Either your customer got cold feet, did not want to put in the work of filling out forms, or had unanswered questions leading them to pause the transaction. It may be that your “one size fits all” approach is not directly suited to that one customer. This is the chance for you to engage more deeply by offering alternative pathways or solutions. Maybe a direct sales conversation or providing a demo will better suit that particular customer’s needs, in lieu of the original offering like a free trial. Send an email with some options and recapture their attention.
Trigger: Customer viewed specific content or lingered on informative pages.
Response: Send an email leading to next steps with a call to action either right away, or preserve data about the customer’s interest for future communications. Collect this behavioral data in order to track value of content to customers and to identify that particular customer’s pain points, needs or interests.
Trigger: Customer is highly engaged and active on your site.
Response: Send a timely email for enticement of the customer to next steps for a deeper relationship. In essence, this is a customer you are winning over already. Consider sending a personalized communication. Or, send the salesperson assigned this customer notification that it is time to follow up.
Trigger: Customer is no longer engaged or has become disinterested.
Response: Send a reengagement campaign to lure the prospect back.
Such emails may be triggered at varied timeframes, such as three months since behavior, six months since behavior, or one year of absence.
Trigger: Customer used social media to interact with your company, talk about competitors or speak out about your industry.
Response: Send the prospect competitive comparison information, details about your offerings or educational content.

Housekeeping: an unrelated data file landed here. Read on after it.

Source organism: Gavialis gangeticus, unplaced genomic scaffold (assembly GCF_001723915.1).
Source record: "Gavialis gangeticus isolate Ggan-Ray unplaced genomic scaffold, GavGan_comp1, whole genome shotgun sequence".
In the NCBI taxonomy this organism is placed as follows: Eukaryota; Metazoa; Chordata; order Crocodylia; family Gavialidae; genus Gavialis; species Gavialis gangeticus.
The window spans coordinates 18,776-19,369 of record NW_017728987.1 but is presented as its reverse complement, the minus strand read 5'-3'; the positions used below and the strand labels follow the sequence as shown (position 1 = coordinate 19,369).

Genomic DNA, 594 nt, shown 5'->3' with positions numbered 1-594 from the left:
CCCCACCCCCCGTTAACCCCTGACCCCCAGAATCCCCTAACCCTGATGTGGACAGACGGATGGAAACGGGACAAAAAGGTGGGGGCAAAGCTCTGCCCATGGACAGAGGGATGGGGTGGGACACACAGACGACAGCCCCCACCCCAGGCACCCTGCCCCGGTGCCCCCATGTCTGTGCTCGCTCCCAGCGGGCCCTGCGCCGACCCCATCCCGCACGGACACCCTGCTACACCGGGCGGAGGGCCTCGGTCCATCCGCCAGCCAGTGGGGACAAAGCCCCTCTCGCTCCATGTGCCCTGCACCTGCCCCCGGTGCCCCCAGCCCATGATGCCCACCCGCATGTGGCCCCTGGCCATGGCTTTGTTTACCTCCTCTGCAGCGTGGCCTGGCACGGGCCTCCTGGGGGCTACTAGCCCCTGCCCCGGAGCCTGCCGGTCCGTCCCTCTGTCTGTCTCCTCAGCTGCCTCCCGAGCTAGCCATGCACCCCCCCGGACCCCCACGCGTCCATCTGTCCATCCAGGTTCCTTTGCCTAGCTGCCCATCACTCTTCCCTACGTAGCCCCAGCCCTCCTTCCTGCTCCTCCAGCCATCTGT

While your first outreach of response to their social media action should not be automated and should instead be more personal, subsequent contacts can be triggered from that first one-on-one communication.
When setting up marketing automation by means of triggered emails, simply remember that it is far more effective to provide the prospect or customer with things and content they want and need, instead of pushing them the direction you want them to go. You can actually achieve the same results of a prospect crossing the finish line into true customer territory, by doing this. The difference is that more prospects will likely move through the pipeline when they believe you regard their needs as the priority, versus when your needs and timeline seem to be more important.
Creating an Upsell Email
– Format your email so that it is easily digestible.Do you have any statistics about email client that your customers are using to open your correspondence? If you do, you can position your headline so that it appears directly in the preview window of that email client. People will appreciate the formatting and be much more likely to open your email.If you do not have statistics about the particular email clients of your customers, do not worry. There are certain formatting techniques that will go over well with all major platforms. You can test these techniques by downloading an instance of a major email client yourself and emailing your upsell email to that account until it appears in an attractive way.Do not be afraid to use attention grabbing formats and text; however, do not overdo this. If your email looks like it came from a used car lot, then you have gone too far.– Finally, do not be afraid to include multimedia in your emails.
Even text based websites such as Facebook and Twitter have recently made announcements that they will move towards a streaming video format. People do not like reading long blocks of text anymore. If you have something to sell, say it with a video. People become much more engaged with videos than they do with text. You can also fit more information into a shorter period of time in a video, ensuring that your customers will receive all of the reasoning behind your upsell.